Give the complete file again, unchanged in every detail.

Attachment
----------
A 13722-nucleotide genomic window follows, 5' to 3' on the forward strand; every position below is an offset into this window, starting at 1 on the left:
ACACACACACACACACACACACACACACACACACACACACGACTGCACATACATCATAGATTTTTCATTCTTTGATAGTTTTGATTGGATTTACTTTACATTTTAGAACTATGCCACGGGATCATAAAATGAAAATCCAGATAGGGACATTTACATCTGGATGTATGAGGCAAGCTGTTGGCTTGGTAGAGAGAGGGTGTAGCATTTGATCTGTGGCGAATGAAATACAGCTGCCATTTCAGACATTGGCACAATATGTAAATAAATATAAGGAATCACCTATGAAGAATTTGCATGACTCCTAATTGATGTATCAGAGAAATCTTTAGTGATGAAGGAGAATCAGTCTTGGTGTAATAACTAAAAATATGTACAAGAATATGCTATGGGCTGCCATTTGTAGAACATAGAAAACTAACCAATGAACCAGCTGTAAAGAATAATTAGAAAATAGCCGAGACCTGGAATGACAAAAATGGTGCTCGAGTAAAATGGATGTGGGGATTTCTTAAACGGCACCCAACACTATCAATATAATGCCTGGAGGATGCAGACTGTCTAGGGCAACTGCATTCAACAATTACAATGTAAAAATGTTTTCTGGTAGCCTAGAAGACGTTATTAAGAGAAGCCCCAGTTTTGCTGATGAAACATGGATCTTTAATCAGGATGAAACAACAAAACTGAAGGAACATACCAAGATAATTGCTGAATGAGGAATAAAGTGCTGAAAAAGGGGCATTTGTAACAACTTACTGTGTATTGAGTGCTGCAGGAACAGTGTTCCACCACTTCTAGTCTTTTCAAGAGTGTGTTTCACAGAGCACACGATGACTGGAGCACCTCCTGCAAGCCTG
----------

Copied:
A 13722-nucleotide genomic window follows, 5' to 3' on the forward strand; every position below is an offset into this window, starting at 1 on the left:
ACACACACACACACACACACACACACACACACACACACACGACTGCACATACATCATAGATTTTTCATTCTTTGATAGTTTTGATTGGATTTACTTTACATTTTAGAACTATGCCACGGGATCATAAAATGAAAATCCAGATAGGGACATTTACATCTGGATGTATGAGGCAAGCTGTTGGCTTGGTAGAGAGAGGGTGTAGCATTTGATCTGTGGCGAATGAAATACAGCTGCCATTTCAGACATTGGCACAATATGTAAATAAATATAAGGAATCACCTATGAAGAATTTGCATGACTCCTAATTGATGTATCAGAGAAATCTTTAGTGATGAAGGAGAATCAGTCTTGGTGTAATAACTAAAAATATGTACAAGAATATGCTATGGGCTGCCATTTGTAGAACATAGAAAACTAACCAATGAACCAGCTGTAAAGAATAATTAGAAAATAGCCGAGACCTGGAATGACAAAAATGGTGCTCGAGTAAAATGGATGTGGGGATTTCTTAAACGGCACCCAACACTATCAATATAATGCCTGGAGGATGCAGACTGTCTAGGGCAACTGCATTCAACAATTACAATGTAAAAATGTTTTCTGGTAGCCTAGAAGACGTTATTAAGAGAAGCCCCAGTTTTGCTGATGAAACATGGATCTTTAATCAGGATGAAACAACAAAACTGAAGGAACATACCAAGATAATTGCTGAATGAGGAATAAAGTGCTGAAAAAGGGGCATTTGTAACAACTTACTGTGTATTGAGTGCTGCAGGAACAGTGTTCCACCACTTCTAGTCTTTTCAAGAGTGTGTTTCACAGAGCACACGATGACTGGAGCACCTCCTGCAAGCCTG